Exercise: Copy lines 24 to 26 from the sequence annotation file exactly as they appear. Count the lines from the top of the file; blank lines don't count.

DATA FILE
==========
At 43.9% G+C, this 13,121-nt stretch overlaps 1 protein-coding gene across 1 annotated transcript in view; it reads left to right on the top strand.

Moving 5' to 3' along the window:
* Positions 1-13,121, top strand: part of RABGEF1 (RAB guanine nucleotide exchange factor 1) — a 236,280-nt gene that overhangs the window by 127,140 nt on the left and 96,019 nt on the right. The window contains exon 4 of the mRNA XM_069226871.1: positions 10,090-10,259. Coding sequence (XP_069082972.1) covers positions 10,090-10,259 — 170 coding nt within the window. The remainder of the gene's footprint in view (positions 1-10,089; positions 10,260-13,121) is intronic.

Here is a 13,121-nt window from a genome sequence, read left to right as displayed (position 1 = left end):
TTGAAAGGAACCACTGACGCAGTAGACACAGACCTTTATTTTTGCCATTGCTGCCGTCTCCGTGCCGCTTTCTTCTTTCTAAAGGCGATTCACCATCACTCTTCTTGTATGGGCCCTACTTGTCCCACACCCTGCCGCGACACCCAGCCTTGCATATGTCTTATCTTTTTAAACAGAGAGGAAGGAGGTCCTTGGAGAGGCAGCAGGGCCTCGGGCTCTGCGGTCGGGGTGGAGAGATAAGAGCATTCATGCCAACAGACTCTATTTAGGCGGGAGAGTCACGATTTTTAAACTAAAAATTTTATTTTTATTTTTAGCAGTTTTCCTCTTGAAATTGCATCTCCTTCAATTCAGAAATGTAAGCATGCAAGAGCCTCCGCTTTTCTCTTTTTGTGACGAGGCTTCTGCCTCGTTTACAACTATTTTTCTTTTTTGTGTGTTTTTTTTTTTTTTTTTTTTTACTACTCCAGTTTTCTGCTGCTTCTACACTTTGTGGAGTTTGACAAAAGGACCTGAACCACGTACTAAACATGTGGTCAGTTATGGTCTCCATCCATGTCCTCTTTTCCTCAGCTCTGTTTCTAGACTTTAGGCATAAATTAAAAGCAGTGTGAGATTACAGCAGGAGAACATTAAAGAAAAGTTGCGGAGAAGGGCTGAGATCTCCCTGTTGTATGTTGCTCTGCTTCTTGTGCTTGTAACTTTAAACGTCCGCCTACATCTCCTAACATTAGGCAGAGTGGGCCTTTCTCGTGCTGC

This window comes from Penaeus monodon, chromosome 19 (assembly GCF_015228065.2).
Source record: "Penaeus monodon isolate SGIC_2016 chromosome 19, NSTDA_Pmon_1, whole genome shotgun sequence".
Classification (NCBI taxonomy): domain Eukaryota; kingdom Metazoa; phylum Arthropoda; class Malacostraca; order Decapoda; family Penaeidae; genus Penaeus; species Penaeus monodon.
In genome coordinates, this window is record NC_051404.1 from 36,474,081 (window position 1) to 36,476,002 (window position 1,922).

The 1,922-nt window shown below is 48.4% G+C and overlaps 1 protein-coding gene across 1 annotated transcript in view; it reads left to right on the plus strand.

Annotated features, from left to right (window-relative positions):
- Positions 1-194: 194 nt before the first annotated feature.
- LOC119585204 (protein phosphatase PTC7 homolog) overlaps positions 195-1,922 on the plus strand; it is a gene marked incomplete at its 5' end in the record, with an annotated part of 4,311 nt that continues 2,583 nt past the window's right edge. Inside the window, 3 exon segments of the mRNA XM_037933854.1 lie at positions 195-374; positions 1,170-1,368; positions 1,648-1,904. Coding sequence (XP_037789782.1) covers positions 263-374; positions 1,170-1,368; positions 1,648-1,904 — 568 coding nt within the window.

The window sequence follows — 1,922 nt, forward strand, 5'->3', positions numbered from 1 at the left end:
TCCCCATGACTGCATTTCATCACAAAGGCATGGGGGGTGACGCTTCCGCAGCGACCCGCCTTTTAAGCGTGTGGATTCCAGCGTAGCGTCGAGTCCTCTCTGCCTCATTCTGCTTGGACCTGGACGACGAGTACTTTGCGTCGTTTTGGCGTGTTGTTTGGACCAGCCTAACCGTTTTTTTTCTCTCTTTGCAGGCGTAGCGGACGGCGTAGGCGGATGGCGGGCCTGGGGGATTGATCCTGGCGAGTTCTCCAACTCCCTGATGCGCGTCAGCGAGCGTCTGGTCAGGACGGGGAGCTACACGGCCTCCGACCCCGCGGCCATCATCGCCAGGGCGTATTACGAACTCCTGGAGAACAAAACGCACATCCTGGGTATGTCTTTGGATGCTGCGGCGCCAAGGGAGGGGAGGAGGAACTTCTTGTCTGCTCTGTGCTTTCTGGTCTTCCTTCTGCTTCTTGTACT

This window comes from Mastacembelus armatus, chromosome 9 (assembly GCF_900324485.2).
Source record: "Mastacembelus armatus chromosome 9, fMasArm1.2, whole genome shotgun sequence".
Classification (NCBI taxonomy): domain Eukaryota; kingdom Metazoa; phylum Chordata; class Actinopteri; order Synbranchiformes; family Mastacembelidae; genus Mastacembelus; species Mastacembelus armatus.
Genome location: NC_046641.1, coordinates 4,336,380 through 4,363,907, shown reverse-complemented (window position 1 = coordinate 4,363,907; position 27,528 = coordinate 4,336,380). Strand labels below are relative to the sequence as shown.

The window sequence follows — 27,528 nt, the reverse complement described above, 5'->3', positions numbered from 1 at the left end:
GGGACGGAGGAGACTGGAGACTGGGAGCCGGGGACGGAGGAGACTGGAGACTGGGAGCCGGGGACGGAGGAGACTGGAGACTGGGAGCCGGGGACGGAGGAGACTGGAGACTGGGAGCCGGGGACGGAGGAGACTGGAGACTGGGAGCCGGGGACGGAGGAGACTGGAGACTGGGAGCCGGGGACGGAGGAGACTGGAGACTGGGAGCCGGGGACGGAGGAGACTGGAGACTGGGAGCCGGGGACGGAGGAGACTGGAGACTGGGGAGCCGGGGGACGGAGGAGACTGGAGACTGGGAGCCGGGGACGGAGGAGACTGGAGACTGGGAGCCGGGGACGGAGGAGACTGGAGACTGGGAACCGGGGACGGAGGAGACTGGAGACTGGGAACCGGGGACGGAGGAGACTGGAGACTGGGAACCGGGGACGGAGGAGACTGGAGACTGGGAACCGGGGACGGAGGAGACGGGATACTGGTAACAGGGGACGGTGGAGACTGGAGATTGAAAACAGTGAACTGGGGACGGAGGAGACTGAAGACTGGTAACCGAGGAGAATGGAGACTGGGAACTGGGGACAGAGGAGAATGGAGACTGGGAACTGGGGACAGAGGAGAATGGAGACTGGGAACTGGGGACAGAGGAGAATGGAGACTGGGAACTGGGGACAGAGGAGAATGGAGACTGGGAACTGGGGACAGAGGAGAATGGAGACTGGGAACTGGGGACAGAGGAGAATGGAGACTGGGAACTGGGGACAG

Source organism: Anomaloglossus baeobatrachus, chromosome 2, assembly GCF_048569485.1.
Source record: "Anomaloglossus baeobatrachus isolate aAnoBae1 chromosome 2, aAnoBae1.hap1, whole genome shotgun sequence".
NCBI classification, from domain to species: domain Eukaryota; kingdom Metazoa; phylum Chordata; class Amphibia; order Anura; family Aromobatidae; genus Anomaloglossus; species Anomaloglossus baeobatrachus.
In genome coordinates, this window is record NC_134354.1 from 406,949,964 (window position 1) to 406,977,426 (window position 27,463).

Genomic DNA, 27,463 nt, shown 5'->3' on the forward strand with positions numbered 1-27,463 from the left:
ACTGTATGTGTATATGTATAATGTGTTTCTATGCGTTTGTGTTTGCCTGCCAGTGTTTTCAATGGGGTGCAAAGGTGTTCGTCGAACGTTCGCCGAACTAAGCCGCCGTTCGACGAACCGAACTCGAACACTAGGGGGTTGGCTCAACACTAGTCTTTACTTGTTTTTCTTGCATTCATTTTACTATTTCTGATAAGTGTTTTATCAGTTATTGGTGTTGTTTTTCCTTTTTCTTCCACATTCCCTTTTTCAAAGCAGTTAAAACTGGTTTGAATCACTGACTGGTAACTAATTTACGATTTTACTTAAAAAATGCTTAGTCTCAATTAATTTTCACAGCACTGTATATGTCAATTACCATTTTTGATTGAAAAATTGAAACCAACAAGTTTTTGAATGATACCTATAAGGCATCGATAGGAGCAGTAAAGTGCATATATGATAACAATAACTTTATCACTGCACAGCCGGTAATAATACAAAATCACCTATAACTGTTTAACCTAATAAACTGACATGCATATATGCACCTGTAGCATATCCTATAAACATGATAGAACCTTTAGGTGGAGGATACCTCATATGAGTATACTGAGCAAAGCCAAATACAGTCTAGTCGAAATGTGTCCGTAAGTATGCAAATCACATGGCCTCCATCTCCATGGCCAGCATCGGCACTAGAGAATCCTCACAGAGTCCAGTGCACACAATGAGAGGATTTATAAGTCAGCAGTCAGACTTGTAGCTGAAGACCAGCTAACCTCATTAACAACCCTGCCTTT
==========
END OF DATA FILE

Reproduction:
NCBI classification, from domain to species: domain Eukaryota; kingdom Metazoa; phylum Chordata; class Amphibia; order Anura; family Aromobatidae; genus Anomaloglossus; species Anomaloglossus baeobatrachus.
In genome coordinates, this window is record NC_134354.1 from 406,949,964 (window position 1) to 406,977,426 (window position 27,463).

Genomic DNA, 27,463 nt, shown 5'->3' on the forward strand with positions numbered 1-27,463 from the left: